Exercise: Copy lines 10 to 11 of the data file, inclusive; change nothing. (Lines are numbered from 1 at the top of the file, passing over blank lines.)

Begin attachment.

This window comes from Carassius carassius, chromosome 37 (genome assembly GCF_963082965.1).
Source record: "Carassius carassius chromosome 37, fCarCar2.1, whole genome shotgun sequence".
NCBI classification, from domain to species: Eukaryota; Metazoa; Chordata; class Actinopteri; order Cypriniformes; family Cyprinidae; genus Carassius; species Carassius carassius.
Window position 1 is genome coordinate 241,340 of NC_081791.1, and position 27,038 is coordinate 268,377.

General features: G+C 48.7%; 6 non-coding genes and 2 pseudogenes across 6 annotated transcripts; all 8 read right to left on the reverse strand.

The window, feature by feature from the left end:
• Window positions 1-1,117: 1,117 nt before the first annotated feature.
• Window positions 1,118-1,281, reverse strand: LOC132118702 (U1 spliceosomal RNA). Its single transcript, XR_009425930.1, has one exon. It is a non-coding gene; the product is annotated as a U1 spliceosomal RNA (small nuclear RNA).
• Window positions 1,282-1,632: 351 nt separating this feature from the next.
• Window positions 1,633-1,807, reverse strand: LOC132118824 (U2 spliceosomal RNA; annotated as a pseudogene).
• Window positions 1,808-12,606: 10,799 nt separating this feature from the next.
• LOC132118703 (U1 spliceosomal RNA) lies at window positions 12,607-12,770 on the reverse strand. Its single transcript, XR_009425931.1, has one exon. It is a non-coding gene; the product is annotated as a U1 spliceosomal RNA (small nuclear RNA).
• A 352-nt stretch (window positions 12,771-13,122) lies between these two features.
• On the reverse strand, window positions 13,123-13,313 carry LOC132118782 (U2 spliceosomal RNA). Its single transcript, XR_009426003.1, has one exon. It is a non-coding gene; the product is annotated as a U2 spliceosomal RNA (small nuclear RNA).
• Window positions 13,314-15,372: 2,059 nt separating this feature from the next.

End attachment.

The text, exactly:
• Window positions 1,633-1,807, reverse strand: LOC132118824 (U2 spliceosomal RNA; annotated as a pseudogene).
• Window positions 1,808-12,606: 10,799 nt separating this feature from the next.